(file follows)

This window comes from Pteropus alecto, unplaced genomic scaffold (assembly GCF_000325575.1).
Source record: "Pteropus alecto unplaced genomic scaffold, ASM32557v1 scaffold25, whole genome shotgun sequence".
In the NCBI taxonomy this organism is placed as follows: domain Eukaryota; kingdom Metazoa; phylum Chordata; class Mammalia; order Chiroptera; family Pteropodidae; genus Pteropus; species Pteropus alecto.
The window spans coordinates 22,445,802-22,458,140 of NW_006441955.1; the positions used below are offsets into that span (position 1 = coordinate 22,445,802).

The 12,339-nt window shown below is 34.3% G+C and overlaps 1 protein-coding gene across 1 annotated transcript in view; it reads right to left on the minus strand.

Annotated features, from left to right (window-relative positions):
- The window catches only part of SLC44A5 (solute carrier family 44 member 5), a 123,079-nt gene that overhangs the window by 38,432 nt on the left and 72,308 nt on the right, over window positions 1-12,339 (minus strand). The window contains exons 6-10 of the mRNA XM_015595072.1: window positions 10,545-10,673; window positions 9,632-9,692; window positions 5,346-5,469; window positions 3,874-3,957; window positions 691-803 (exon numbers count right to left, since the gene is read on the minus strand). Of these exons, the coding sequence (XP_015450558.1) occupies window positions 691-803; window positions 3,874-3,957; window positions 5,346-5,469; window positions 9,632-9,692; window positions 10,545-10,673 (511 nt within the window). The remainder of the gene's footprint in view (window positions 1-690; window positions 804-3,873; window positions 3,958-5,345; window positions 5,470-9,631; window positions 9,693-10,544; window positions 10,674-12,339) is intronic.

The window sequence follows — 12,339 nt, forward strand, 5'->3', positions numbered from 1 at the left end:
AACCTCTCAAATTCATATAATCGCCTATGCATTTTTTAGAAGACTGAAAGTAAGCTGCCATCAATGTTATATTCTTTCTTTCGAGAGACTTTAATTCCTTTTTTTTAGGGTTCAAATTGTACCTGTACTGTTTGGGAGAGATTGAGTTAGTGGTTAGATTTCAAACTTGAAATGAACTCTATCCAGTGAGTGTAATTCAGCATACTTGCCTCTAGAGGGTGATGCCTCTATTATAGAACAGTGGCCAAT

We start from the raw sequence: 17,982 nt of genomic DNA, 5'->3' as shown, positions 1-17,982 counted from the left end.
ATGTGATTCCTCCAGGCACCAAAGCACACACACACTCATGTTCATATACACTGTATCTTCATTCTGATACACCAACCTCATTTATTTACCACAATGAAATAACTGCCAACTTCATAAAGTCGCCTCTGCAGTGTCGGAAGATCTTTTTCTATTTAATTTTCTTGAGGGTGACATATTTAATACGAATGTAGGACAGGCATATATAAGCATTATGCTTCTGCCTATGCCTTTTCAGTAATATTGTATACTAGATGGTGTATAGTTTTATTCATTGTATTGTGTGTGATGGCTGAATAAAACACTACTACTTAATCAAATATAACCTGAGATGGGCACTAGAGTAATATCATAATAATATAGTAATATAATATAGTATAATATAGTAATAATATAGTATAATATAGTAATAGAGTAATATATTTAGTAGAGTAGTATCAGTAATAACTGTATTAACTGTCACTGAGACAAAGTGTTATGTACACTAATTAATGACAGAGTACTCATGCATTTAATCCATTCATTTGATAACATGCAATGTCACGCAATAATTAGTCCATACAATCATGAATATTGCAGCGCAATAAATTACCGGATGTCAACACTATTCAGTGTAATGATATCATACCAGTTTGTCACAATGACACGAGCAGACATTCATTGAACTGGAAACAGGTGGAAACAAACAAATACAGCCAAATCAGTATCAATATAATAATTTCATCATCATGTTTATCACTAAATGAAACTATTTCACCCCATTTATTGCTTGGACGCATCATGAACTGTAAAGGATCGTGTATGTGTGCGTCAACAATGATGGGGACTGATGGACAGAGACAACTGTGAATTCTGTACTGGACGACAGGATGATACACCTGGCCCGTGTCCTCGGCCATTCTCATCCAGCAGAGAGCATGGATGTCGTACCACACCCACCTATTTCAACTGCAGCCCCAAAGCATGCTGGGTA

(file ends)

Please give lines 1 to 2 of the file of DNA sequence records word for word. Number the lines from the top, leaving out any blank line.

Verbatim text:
This window comes from Pteropus alecto, unplaced genomic scaffold (assembly GCF_000325575.1).
Source record: "Pteropus alecto unplaced genomic scaffold, ASM32557v1 scaffold25, whole genome shotgun sequence".